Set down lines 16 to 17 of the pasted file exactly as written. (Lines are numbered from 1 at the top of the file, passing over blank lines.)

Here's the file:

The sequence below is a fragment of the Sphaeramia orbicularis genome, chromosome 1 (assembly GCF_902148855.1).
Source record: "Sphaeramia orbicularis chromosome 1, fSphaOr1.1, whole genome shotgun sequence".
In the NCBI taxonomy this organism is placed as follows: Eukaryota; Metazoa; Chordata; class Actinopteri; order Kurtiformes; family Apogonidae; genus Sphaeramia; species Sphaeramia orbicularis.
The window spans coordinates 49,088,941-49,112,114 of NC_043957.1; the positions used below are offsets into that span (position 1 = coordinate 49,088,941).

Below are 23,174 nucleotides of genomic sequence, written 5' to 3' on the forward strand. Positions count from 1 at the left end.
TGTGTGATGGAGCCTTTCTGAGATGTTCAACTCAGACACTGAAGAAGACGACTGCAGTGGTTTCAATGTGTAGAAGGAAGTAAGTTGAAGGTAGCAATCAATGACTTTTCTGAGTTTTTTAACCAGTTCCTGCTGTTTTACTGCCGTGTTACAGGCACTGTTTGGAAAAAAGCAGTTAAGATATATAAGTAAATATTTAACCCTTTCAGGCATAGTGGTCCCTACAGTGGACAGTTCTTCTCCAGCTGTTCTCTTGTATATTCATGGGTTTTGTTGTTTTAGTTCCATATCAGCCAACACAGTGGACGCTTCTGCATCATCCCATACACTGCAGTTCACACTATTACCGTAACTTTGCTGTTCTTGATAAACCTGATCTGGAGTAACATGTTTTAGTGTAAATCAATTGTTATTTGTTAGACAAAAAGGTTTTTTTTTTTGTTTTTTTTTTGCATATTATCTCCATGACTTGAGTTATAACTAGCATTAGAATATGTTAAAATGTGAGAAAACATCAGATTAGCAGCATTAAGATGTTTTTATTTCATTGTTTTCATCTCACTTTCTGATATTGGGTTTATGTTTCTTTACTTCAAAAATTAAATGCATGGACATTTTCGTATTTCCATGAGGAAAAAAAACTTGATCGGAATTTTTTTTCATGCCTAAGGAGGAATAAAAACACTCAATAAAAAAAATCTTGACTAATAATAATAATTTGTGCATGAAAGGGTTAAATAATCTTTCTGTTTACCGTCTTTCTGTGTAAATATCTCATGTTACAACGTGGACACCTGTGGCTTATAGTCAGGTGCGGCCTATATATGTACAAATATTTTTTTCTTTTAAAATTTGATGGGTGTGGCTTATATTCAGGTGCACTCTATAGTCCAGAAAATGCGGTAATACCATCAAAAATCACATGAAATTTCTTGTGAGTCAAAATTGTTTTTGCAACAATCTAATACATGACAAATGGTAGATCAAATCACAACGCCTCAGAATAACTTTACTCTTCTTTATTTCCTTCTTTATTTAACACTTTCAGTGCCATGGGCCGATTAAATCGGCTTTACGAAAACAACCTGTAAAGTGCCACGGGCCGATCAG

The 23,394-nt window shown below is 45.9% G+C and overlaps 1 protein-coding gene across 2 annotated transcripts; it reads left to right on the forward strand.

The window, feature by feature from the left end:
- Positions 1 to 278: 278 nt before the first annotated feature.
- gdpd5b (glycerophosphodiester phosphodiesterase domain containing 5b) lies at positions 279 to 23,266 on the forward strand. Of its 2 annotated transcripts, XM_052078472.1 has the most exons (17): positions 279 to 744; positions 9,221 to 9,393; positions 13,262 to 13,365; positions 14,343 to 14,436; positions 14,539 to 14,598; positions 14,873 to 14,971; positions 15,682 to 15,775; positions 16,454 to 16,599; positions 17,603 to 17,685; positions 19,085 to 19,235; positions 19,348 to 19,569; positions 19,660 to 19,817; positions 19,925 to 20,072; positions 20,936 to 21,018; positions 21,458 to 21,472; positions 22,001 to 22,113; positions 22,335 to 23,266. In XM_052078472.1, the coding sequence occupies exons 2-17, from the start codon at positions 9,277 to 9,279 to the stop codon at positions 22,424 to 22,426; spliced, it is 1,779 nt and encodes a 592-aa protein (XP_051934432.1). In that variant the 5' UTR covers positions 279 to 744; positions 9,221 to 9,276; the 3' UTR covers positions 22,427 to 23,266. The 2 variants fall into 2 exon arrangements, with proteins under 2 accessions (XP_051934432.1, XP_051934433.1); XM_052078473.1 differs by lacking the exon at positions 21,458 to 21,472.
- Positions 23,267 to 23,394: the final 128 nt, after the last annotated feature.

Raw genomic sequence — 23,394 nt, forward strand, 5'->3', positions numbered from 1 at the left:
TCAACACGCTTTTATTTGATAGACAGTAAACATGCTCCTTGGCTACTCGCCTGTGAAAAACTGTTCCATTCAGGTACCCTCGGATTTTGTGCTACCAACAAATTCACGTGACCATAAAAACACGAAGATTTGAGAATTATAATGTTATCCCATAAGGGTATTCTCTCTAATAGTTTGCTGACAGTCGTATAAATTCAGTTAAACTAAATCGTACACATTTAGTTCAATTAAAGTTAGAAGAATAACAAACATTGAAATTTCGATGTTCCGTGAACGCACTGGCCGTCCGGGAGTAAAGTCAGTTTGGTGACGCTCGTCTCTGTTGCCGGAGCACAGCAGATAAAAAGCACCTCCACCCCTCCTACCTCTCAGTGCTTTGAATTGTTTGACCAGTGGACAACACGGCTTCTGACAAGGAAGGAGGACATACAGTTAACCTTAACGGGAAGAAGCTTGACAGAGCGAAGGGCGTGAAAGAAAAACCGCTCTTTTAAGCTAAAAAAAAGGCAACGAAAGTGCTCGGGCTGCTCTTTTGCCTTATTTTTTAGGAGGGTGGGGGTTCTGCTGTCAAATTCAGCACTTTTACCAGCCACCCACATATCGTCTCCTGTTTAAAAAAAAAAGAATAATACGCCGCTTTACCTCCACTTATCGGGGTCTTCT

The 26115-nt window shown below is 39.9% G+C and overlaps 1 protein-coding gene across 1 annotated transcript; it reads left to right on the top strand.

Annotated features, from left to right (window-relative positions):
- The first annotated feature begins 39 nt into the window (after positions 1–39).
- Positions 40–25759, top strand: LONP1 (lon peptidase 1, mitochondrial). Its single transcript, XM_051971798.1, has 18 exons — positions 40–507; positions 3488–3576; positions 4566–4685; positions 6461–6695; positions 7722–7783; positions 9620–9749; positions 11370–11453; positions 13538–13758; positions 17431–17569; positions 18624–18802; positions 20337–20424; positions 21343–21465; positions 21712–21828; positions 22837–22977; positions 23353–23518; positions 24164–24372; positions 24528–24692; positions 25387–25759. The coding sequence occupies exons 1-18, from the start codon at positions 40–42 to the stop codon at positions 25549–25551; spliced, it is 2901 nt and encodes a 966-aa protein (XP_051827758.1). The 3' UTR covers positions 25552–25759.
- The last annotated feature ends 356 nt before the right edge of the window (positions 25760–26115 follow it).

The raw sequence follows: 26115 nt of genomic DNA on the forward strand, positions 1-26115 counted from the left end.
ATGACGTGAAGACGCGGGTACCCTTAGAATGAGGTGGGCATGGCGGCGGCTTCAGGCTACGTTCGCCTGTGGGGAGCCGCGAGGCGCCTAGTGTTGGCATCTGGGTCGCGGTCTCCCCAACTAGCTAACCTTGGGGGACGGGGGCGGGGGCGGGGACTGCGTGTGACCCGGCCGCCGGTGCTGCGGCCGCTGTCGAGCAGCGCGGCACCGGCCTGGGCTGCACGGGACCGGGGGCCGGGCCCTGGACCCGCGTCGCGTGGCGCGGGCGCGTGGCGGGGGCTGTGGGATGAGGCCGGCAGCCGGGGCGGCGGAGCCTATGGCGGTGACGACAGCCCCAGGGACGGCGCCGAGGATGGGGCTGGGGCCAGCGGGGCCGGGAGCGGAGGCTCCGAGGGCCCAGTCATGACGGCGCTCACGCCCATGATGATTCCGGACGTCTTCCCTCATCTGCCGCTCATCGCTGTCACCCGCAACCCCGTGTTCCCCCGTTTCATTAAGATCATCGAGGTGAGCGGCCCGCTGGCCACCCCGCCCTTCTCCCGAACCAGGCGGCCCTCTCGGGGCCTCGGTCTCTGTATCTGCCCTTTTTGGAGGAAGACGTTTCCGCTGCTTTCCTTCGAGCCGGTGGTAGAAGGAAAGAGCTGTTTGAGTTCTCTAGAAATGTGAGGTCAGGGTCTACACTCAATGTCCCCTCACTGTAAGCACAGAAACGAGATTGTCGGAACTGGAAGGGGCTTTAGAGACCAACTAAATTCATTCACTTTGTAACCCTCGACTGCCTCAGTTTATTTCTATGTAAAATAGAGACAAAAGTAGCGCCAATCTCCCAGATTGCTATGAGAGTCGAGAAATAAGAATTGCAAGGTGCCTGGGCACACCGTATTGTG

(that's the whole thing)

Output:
- The first annotated feature begins 39 nt into the window (after positions 1–39).
- Positions 40–25759, top strand: LONP1 (lon peptidase 1, mitochondrial). Its single transcript, XM_051971798.1, has 18 exons — positions 40–507; positions 3488–3576; positions 4566–4685; positions 6461–6695; positions 7722–7783; positions 9620–9749; positions 11370–11453; positions 13538–13758; positions 17431–17569; positions 18624–18802; positions 20337–20424; positions 21343–21465; positions 21712–21828; positions 22837–22977; positions 23353–23518; positions 24164–24372; positions 24528–24692; positions 25387–25759. The coding sequence occupies exons 1-18, from the start codon at positions 40–42 to the stop codon at positions 25549–25551; spliced, it is 2901 nt and encodes a 966-aa protein (XP_051827758.1). The 3' UTR covers positions 25552–25759.